12. The in-wall or in-ceiling speaker enclosure of claim 11, wherein said first aperture is disposed at said first wall and spaced from said posterior surface.

13. The in-wall or in-ceiling speaker enclosure of claim 12, further comprising: a second aperture disposed at said second sidewall and spaced from said posterior surface.

14. The in-wall or in-ceiling speaker enclosure of claim 13, wherein said first aperture is oppositely disposed from said second aperture.

15. The in-wall or in-ceiling speaker enclosure of claim 11, wherein said air-filtering member comprises: a first acoustic insulation layer positioned anterior of said posterior surface and abutted against an interior face of said first sidewall such that an entire surface area of said first aperture is covered.

16. The in-wall or in-ceiling speaker enclosure of claim 15, wherein said air-filtering member further comprises: a second acoustic insulation layer positioned anterior of said posterior surface and abutted against an interior face of said second sidewall such that an entire surface area of said second aperture is covered.

17. The in-wall or in-ceiling speaker enclosure of claim 16, wherein said first acoustic insulation layer is oppositely disposed from said second acoustic insulation layer; wherein said first aperture is registered along a first plane registered substantially orthogonal to said posterior surface; wherein said second aperture is registered along a second plane registered substantially orthogonal to said posterior surface.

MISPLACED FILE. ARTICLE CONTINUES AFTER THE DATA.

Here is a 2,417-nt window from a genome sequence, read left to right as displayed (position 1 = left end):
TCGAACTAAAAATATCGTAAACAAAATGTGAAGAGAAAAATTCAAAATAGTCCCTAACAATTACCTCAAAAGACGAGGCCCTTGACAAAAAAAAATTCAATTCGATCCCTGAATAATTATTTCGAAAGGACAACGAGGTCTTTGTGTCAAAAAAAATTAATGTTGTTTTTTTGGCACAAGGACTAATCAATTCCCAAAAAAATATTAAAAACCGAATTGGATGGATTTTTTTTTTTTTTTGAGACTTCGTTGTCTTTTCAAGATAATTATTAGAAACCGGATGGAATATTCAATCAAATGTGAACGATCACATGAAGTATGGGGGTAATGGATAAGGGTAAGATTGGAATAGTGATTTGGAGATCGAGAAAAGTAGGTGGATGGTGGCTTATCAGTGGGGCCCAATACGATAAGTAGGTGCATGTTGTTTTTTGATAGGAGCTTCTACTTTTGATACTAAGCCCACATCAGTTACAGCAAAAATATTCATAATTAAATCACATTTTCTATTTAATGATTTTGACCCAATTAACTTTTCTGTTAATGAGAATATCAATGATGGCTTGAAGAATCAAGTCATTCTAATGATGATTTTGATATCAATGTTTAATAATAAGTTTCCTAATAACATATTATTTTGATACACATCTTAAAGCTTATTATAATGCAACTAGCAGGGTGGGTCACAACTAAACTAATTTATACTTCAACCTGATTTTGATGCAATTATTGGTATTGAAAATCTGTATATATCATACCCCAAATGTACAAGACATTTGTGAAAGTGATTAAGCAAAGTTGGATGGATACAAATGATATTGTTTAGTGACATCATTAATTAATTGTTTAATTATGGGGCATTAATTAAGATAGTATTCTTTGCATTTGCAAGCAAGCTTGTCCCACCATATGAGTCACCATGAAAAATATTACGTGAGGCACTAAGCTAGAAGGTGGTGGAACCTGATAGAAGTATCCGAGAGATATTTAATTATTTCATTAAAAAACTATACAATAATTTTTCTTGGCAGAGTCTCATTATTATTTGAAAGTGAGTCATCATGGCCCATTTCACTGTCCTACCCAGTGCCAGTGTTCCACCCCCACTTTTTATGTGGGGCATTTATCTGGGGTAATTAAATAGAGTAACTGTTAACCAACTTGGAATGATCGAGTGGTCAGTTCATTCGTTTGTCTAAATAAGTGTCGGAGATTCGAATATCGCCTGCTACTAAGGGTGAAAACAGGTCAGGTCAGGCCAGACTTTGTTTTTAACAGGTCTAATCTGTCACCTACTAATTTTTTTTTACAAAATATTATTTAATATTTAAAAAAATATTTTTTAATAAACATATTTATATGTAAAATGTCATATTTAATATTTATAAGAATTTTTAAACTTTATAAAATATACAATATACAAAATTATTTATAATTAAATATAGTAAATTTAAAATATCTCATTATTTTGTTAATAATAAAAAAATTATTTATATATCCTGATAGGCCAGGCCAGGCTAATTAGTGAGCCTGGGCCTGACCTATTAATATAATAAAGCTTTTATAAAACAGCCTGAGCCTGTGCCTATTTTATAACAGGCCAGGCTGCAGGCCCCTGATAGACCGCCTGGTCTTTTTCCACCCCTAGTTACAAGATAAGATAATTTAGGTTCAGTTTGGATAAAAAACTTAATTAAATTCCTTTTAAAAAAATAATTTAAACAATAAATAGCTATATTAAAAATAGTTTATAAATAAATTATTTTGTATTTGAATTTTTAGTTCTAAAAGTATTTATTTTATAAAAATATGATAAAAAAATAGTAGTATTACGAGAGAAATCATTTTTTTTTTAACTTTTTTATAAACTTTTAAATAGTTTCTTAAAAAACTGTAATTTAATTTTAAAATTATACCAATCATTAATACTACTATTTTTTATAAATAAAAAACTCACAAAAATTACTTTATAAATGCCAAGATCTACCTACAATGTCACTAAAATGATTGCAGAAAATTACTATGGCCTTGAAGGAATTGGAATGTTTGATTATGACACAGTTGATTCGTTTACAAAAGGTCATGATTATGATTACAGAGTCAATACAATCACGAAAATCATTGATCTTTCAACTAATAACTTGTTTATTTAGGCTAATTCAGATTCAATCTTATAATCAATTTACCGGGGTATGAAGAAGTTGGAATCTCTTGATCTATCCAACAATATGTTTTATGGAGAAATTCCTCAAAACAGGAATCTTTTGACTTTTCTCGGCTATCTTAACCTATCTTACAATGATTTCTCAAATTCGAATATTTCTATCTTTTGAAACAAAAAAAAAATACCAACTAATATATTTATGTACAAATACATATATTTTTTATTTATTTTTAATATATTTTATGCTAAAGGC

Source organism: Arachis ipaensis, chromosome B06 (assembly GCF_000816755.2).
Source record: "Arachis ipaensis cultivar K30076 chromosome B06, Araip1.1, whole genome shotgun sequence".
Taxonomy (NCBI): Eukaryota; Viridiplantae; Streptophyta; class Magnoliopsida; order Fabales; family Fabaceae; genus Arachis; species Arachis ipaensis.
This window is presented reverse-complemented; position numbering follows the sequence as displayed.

18. The in-wall or in-ceiling speaker enclosure of claim 16, wherein each of said first acoustic insulation layer and said second acoustic insulation layer comprises: an open cell foam containing an air-permeable cellular fiber material.

19. A method of utilizing an in-wall or in-ceiling speaker enclosure for reducing undesirable sound transmission to an adjacent room while decreasing resonance and increasing bass output into a desired room, said method comprising the steps of: providing a speaker back box having a single and unitary body suitably sized and capable of being mounted inside one of a vertical wall cavity and a ceiling wall cavity, said speaker back box including a posterior surface, a plurality of sidewalls engaged with said posterior surface and extending anterior thereof wherein one of said sidewalls includes a first aperture, and an anterior opening oppositely disposed from said posterior surface; providing a flexible and resilient air-filtering member; and positioning said flexible and resilient air-filtering member against said first aperture such that said air-filtering member is intermediately located between said posterior surface and anterior opening.
Description



CROSS REFERENCE TO RELATED APPLICATIONS

Not Applicable.

STATEMENT REGARDING FEDERALLY SPONSORED RESEARCH OR DEVELOPMENT

Not Applicable.

REFERENCE TO A MICROFICHE APPENDIX

Not Applicable.

BACKGROUND

Technical Field